It doesn't take a psychic to know that times are hard. That is, unless you're a psychic. According to a Columbia University business professor, many Americans are taking whatever disposable income they have to consult self-styled mediums and psychics to divine what their financial future holds. "People want the illusion of control," Columbia professor and psychic industry researcher Gita Johar told Wired.com.
According to one psychic interviewed by Wired.com whose clients inundated her with messages after the Dow's sharp 770-point drop on Sept. 30, customers want to know not what stocks will tank, but whether they will be able to keep their homes and their jobs.
Line 'er up
Fairly soon, Beatrice Muller will have to find a new home. For her, that means a new luxury ocean liner. For the past eight years, Muller has lived aboard the Queen Elizabeth 2 as the vessel's only permanent resident.
Muller, 89, began traveling aboard with her husband in 1995. And shortly after her husband died aboard in 1999, she sold her New Jersey home and moved onto the vessel for good, forking over close to $5,000 per month as rent. But when the soon-to-be-decommissioned QE2 makes its final port call in Dubai in December, Muller will be forced to look for another floating retirement home: "I'll keep on staying at sea, I don't want to go back to housekeeping," she told the BBC.
A spat between a Swedish school and parents got so ugly the Swedish Parliament got involved. The imbroglio began last May when an 8-year-old schoolboy handed out birthday party invitations to all but two of his classmates. The boy's father explained that one of the uninvited boys hadn't invited his child to his own party. The other uninvited boy had bullied his son, said the father. School officials didn't like the snub, however. A teacher confiscated the invitations because the two boys weren't included.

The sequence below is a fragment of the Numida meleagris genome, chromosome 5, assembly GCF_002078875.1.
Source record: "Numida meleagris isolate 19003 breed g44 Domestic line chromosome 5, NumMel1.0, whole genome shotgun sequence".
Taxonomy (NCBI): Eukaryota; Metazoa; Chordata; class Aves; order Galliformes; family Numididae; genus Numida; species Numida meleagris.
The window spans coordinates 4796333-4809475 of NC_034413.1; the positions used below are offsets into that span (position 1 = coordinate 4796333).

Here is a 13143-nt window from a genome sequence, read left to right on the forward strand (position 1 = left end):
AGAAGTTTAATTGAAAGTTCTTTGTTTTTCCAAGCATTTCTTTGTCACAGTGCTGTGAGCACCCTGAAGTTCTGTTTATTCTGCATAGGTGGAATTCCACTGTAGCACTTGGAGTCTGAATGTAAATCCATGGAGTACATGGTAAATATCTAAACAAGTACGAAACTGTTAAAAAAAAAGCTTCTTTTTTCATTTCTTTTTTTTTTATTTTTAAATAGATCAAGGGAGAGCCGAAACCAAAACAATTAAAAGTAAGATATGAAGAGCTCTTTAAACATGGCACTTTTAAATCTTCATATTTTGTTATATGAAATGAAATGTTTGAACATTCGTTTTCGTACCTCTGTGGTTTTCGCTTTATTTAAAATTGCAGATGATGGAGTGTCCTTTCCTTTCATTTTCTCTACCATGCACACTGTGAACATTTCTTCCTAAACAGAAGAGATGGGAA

The father appealed the decision straight to the nation's parliamentary ombudsman office, which sided with the birthday boy, but declined to sanction the school.
Need a word for an expression of indifference or boredom? The new Collins English Dictionary published by HarperCollins now has an official way to say it: "Meh." The expression will find its way into the dictionary's 30th anniversary edition after gaining popularity on an episode of the television show The Simpsons in 2001. In the episode, Homer suggests taking a day trip with his children. Bart and Lisa are nonplussed by the offer. "They both just reply 'meh' and keep watching TV," said Cormac McKeown, head of content at Collins Dictionaries.
If I had a hammer
More proof crime doesn't pay: A 31-year-old Veradale, Wash., man bought an $11 hammer on Nov. 9 in order to walk next door to a closed liquor store, smash the window, and steal a $9 bottle of wine. After discovering the burglar (or was he the victim?) with a bloody hand and a bottle of booze, police arrested and charged Muoi Van Nguyen with two counts of second-degree burglary and three other lesser charges.